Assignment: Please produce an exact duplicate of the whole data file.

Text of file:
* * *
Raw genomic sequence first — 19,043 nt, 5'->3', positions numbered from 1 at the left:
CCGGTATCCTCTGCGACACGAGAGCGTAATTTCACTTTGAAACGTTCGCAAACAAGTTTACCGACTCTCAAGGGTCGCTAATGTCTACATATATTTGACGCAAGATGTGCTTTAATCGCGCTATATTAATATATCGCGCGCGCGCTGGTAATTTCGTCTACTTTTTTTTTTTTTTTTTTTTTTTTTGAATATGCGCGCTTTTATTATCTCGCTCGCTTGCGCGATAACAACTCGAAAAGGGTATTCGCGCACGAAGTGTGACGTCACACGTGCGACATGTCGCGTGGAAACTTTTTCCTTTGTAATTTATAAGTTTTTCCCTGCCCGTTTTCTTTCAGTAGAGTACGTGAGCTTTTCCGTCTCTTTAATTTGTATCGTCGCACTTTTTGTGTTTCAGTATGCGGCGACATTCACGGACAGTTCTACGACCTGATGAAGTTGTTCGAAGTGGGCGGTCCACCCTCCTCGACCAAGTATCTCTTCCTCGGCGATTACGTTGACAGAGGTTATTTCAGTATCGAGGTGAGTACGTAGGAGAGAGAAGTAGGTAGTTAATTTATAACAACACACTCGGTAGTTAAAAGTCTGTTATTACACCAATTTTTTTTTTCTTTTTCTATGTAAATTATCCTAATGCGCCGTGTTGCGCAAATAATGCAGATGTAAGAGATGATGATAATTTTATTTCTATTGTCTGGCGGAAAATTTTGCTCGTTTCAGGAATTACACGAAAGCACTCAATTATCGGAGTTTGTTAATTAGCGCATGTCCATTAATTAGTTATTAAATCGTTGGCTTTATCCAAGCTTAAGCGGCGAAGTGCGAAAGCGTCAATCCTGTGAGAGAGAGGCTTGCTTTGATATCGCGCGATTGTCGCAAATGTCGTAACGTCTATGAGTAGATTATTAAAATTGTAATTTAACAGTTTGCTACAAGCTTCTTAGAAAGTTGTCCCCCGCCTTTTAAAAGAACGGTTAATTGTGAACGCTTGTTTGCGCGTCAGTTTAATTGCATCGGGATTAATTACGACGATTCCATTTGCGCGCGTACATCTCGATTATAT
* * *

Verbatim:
Raw genomic sequence first — 19,043 nt, 5'->3', positions numbered from 1 at the left:
CCGGTATCCTCTGCGACACGAGAGCGTAATTTCACTTTGAAACGTTCGCAAACAAGTTTACCGACTCTCAAGGGTCGCTAATGTCTACATATATTTGACGCAAGATGTGCTTTAATCGCGCTATATTAATATATCGCGCGCGCGCTGGTAATTTCGTCTACTTTTTTTTTTTTTTTTTTTTTTTTTGAATATGCGCGCTTTTATTATCTCGCTCGCTTGCGCGATAACAACTCGAAAAGGGTATTCGCGCACGAAGTGTGACGTCACACGTGCGACATGTCGCGTGGAAACTTTTTCCTTTGTAATTTATAAGTTTTTCCCTGCCCGTTTTCTTTCAGTAGAGTACGTGAGCTTTTCCGTCTCTTTAATTTGTATCGTCGCACTTTTTGTGTTTCAGTATGCGGCGACATTCACGGACAGTTCTACGACCTGATGAAGTTGTTCGAAGTGGGCGGTCCACCCTCCTCGACCAAGTATCTCTTCCTCGGCGATTACGTTGACAGAGGTTATTTCAGTATCGAGGTGAGTACGTAGGAGAGAGAAGTAGGTAGTTAATTTATAACAACACACTCGGTAGTTAAAAGTCTGTTATTACACCAATTTTTTTTTTCTTTTTCTATGTAAATTATCCTAATGCGCCGTGTTGCGCAAATAATGCAGATGTAAGAGATGATGATAATTTTATTTCTATTGTCTGGCGGAAAATTTTGCTCGTTTCAGGAATTACACGAAAGCACTCAATTATCGGAGTTTGTTAATTAGCGCATGTCCATTAATTAGTTATTAAATCGTTGGCTTTATCCAAGCTTAAGCGGCGAAGTGCGAAAGCGTCAATCCTGTGAGAGAGAGGCTTGCTTTGATATCGCGCGATTGTCGCAAATGTCGTAACGTCTATGAGTAGATTATTAAAATTGTAATTTAACAGTTTGCTACAAGCTTCTTAGAAAGTTGTCCCCCGCCTTTTAAAAGAACGGTTAATTGTGAACGCTTGTTTGCGCGTCAGTTTAATTGCATCGGGATTAATTACGACGATTCCATTTGCGCGCGTACATCTCGATTATAT